Saint Petersburg is filled with some fantastic art, culture and museums. However, a beautiful piece of art jewellery that’s in focus of many visitors to Russian cultural capital are Fabergé Eggs. You can read here about the history behind them and where to see Fabergé Eggs in Saint Petersburg.
The history behind Fabergé Eggs
*This is a guest blog post written by Alexandra and Karina, local Saint Petersburg art and history experts. You can read more of their stories and check out some beautiful art tours they are organising on a link here.
If the diamonds are the girls’ best friends, the best friends of gems are jewellers. It is they who make the eyes of women all over the world sparkle with joy and excitement. Who are these magicians – skilful craftsmen or artists who create the works of art that are small in size, but not in significance?
The House of Fabergé
Among such magicians, the name of Carl Fabergé stands out. The works created by his company have become the relics of royal families and collectors all over the world.
In Saint Petersburg, the recently inaugurated Fabergé Museum exhibits the most significant works by the legendary jeweller and his company. If you are interested in getting to know more about the life of Carl Fabergé, the history behind the Fabergé Eggs and places where you can see some of the Fabergé Eggs in Saint Petersburg, then this blog post is for you!
Today everyone knows about the famous Imperial Easter Eggs Collection created by The House of Fabergé for the Russian royal family. But in reality, the heritage of Fabergé is much broader.
The House of Fabergé was founded as the jewellery company in 1842 by the father of Carl Fabergé, Gustav. And it quickly became internationally renowned.
Carl Fabergé as a young jeweller
Carl Fabergé had French Huguenots and ethnic Germans as ancestors on his father’s side, while his mother was Danish. He was born and bred in St. Petersburg, then the capital of the Russian Empire. Although he didn’t have Russian blood in his veins, throughout his entire life, he considered himself a Russian artist.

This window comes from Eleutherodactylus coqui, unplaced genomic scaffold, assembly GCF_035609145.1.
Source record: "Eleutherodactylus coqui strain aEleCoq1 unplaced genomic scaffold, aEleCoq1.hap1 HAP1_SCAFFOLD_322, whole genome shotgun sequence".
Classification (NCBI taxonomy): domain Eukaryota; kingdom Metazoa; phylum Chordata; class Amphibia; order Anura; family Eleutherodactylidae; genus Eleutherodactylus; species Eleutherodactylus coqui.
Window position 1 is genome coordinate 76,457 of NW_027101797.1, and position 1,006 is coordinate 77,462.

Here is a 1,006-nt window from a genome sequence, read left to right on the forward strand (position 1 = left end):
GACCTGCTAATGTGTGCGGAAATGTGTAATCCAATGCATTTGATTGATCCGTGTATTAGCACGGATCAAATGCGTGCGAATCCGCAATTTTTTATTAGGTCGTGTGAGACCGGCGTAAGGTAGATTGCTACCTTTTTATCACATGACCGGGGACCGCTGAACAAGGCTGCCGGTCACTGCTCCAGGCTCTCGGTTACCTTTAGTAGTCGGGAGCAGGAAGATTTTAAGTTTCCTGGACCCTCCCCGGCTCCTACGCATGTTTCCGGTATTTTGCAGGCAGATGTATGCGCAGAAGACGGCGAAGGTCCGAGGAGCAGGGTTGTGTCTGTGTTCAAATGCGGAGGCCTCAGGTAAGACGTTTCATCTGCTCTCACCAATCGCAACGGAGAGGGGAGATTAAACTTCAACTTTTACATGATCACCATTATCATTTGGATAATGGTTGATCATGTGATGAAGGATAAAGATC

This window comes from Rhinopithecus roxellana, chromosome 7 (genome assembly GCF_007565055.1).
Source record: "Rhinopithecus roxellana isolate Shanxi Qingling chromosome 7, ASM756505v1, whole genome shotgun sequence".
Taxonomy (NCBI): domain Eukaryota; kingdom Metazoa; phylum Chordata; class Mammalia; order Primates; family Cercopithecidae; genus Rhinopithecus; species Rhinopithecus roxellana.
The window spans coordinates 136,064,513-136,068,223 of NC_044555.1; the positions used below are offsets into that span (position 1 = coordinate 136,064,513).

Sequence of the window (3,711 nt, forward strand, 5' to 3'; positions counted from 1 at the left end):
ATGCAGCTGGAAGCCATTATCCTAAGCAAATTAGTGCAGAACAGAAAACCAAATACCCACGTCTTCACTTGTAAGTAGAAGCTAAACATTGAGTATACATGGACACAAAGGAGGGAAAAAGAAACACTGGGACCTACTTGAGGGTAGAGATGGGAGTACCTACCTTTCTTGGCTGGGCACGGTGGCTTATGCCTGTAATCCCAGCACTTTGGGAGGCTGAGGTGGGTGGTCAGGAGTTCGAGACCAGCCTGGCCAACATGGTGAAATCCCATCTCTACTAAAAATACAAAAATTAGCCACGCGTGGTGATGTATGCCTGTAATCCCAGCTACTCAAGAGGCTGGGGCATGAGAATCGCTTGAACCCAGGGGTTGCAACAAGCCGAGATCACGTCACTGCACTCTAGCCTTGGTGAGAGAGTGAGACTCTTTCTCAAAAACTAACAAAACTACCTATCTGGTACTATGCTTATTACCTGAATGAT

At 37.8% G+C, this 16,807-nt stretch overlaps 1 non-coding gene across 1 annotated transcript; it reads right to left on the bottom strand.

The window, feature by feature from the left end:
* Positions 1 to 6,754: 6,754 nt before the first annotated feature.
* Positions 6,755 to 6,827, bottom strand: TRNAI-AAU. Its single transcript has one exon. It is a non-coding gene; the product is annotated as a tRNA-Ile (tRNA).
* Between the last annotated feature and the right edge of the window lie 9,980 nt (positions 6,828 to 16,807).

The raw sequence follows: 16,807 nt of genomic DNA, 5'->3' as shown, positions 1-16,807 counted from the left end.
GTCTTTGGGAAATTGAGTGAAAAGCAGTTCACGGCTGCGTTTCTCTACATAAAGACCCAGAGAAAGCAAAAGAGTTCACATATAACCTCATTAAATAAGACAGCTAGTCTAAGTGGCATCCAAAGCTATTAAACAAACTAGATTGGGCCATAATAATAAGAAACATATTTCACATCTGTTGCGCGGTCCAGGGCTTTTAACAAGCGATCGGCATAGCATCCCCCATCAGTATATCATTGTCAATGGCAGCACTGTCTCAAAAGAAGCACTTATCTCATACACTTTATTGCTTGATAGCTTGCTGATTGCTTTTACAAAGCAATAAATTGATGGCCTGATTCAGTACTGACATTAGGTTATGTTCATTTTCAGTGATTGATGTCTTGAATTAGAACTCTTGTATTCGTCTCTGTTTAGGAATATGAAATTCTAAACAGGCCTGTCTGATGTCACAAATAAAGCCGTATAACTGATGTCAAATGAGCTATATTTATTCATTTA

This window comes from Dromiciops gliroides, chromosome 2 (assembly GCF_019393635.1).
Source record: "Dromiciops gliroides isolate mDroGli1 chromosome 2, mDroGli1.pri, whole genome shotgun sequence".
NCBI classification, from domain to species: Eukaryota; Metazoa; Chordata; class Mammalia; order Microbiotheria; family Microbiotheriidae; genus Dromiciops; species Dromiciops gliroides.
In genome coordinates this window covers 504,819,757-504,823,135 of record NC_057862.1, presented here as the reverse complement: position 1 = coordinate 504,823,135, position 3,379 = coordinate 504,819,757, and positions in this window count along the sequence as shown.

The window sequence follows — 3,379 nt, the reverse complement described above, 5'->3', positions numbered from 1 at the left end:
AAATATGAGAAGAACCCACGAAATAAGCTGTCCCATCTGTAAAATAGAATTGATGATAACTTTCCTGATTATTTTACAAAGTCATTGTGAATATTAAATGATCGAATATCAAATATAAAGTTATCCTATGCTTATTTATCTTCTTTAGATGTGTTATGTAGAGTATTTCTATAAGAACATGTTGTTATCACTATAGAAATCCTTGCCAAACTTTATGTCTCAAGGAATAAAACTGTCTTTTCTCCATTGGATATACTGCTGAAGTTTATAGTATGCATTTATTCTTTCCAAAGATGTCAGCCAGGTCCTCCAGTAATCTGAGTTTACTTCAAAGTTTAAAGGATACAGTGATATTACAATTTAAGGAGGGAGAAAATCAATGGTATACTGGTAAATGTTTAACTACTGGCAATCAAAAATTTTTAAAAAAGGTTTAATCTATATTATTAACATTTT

When Carl turned fourteen, he graduated from the Lutheran St. Anna School (also known as Annenshule, located on Kirochnaya street 8a). His father then sent young Carl on a long European journey, where he explored the magnificent jewellery collections in Paris, Frankfurt, Dresden and Florence.
Carl returned to Russia after four years and started to work at his father’s workshop. Three years later, the Office of His Imperial Majesty Alexander III bought the first jewellery made by the young master.
Taking over the House of Fabergé
In 1872 when Carl Fabergé was only 26, he became the head of the family business and soon made it famous worldwide. The popularity of the brand and the income were proliferating. But, Fabergé never rested on his laurels and continued to improve his skills and develop the family workshop.
He was among the first jewellers to introduce the jewellery series. Clients could gradually buy each statuette or other pieces of art from specific collections.
The idea uniting all the products in the House of Fabergé wasn’t the price, but the quality and skill of their execution. They say that the items that did not meet the strict standards of excellence were destroyed. All unsold samples were sent for re-melting at the end of each year.